Finally, when we examine the data surrounding trends in media consumption, it is clear that despite the fact that people spend ample time on social media, when it comes to searching for reliable information, Facebook and Twitter are often just gateways to the New York Times or Wall Street Journal websites. Indeed, the Pew Research Center’s 2013 State of the Media report shows the use of social networking sites is not mutually exclusive with the use of traditional media sites. In fact, in many cases, social media encourages people to seek out more traditional media. Traditional outlets are still viewed as sources of authoritative content, while social media acts as an aggregator–a series of impressions and opinions–rather than a collection of reliable facts.

People crave authority; they want to know where to look when issues are unclear, and information is either too sparse or too abundant. And like it or not, traditional media outlets capitalize on this innate human desire, signaling to viewers that something is credible, well-researched, or factual by attaching familiar faces and names to the stories they produce.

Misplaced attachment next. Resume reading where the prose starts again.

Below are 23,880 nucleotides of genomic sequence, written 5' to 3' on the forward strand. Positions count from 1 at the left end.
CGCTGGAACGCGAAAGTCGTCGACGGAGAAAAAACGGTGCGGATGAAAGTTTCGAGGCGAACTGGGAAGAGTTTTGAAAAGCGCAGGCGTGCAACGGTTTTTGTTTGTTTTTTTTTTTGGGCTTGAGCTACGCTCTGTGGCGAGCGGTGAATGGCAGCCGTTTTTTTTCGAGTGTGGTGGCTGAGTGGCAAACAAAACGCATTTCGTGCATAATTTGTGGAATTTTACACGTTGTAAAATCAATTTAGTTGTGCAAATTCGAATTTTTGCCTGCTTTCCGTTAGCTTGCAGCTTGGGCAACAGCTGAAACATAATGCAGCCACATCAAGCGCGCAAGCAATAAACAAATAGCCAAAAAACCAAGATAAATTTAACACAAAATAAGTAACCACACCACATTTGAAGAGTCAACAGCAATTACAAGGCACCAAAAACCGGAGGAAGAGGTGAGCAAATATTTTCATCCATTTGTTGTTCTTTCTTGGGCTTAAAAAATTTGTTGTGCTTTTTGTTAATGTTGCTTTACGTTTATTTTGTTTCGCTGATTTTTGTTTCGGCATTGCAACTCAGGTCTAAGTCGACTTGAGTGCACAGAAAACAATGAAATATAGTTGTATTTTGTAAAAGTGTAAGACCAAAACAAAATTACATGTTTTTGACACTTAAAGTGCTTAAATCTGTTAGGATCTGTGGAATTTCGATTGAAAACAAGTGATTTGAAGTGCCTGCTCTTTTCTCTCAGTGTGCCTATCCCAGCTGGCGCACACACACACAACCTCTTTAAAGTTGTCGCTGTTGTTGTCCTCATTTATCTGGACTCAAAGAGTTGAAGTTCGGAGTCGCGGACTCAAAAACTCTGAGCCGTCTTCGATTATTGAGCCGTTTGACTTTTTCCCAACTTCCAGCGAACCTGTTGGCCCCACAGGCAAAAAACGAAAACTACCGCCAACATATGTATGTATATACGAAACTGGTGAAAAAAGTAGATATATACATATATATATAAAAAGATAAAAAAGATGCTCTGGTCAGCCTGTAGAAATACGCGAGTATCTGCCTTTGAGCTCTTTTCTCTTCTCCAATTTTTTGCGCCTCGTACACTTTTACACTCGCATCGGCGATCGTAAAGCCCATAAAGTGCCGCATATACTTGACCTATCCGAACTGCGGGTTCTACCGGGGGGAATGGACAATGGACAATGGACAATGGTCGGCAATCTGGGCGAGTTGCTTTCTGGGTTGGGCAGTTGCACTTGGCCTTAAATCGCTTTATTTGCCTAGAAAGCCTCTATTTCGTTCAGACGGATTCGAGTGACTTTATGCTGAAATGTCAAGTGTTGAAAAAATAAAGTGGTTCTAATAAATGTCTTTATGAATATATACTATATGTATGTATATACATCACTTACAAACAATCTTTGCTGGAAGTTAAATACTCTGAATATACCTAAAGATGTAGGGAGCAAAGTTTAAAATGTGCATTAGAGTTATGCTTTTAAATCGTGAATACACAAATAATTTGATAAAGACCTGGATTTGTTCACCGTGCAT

The central role of traditional media is often overlooked by the many groups who are clamoring to capitalize on the social media craze. Thinking of it as a “free” way to get the word out, organizations on a budget often look to social media as a foundation for their communications strategy. But social media is far from free; done properly, an online communications campaign requires valuable time–and often a significant amount of money as well. While many digital tools are free, the time, technology, and expertise needed to gather a following and keep the momentum going, is anything but. And, depending on the exact nature of the campaign, it can be incredibly helpful to integrate a social media strategy with traditional PR, to generate the kind of high profile, respected media coverage that an organization deserves.

Traditional media signal that something is credible, well-researched, or factual by attaching familiar faces and names to the stories they produce.

In short, social and traditional media are inextricably dependent on one another for success. In order to create buzz–which is what sustains social media platforms–there must be something to create a buzz about. And as long as the demand for original and authoritative content exists, traditional outlets will remain in business to satisfy it. And the greatest power of all comes from recognizing and facilitating how each type of media amplifies each other.

Posted: January 20, 2015